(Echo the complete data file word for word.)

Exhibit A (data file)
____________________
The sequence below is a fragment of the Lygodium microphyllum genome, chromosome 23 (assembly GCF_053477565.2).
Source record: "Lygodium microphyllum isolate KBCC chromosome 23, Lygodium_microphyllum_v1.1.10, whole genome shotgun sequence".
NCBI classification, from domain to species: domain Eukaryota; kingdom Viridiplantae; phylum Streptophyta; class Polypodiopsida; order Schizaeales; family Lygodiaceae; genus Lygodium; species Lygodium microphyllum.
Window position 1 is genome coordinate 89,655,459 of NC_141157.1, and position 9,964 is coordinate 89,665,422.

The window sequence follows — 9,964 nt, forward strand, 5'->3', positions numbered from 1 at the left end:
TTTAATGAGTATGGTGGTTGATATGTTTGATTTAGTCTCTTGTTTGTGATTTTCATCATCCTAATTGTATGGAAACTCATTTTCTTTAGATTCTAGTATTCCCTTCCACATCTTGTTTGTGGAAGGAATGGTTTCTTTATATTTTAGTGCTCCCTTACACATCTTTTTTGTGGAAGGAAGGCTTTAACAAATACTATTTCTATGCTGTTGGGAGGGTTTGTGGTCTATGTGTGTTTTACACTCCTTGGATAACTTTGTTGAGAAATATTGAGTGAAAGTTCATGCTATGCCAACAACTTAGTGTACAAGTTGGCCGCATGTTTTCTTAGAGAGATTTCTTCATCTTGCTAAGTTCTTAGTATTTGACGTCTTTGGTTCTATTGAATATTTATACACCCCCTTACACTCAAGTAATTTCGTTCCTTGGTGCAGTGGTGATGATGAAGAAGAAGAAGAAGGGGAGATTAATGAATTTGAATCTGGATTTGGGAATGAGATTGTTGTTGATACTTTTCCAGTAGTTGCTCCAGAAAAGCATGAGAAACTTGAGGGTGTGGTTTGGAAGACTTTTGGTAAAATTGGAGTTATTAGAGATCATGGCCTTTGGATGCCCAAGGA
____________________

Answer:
The sequence below is a fragment of the Lygodium microphyllum genome, chromosome 23 (assembly GCF_053477565.2).
Source record: "Lygodium microphyllum isolate KBCC chromosome 23, Lygodium_microphyllum_v1.1.10, whole genome shotgun sequence".
NCBI classification, from domain to species: domain Eukaryota; kingdom Viridiplantae; phylum Streptophyta; class Polypodiopsida; order Schizaeales; family Lygodiaceae; genus Lygodium; species Lygodium microphyllum.
Window position 1 is genome coordinate 89,655,459 of NC_141157.1, and position 9,964 is coordinate 89,665,422.

The window sequence follows — 9,964 nt, forward strand, 5'->3', positions numbered from 1 at the left end:
TTTAATGAGTATGGTGGTTGATATGTTTGATTTAGTCTCTTGTTTGTGATTTTCATCATCCTAATTGTATGGAAACTCATTTTCTTTAGATTCTAGTATTCCCTTCCACATCTTGTTTGTGGAAGGAATGGTTTCTTTATATTTTAGTGCTCCCTTACACATCTTTTTTGTGGAAGGAAGGCTTTAACAAATACTATTTCTATGCTGTTGGGAGGGTTTGTGGTCTATGTGTGTTTTACACTCCTTGGATAACTTTGTTGAGAAATATTGAGTGAAAGTTCATGCTATGCCAACAACTTAGTGTACAAGTTGGCCGCATGTTTTCTTAGAGAGATTTCTTCATCTTGCTAAGTTCTTAGTATTTGACGTCTTTGGTTCTATTGAATATTTATACACCCCCTTACACTCAAGTAATTTCGTTCCTTGGTGCAGTGGTGATGATGAAGAAGAAGAAGAAGGGGAGATTAATGAATTTGAATCTGGATTTGGGAATGAGATTGTTGTTGATACTTTTCCAGTAGTTGCTCCAGAAAAGCATGAGAAACTTGAGGGTGTGGTTTGGAAGACTTTTGGTAAAATTGGAGTTATTAGAGATCATGGCCTTTGGATGCCCAAGGA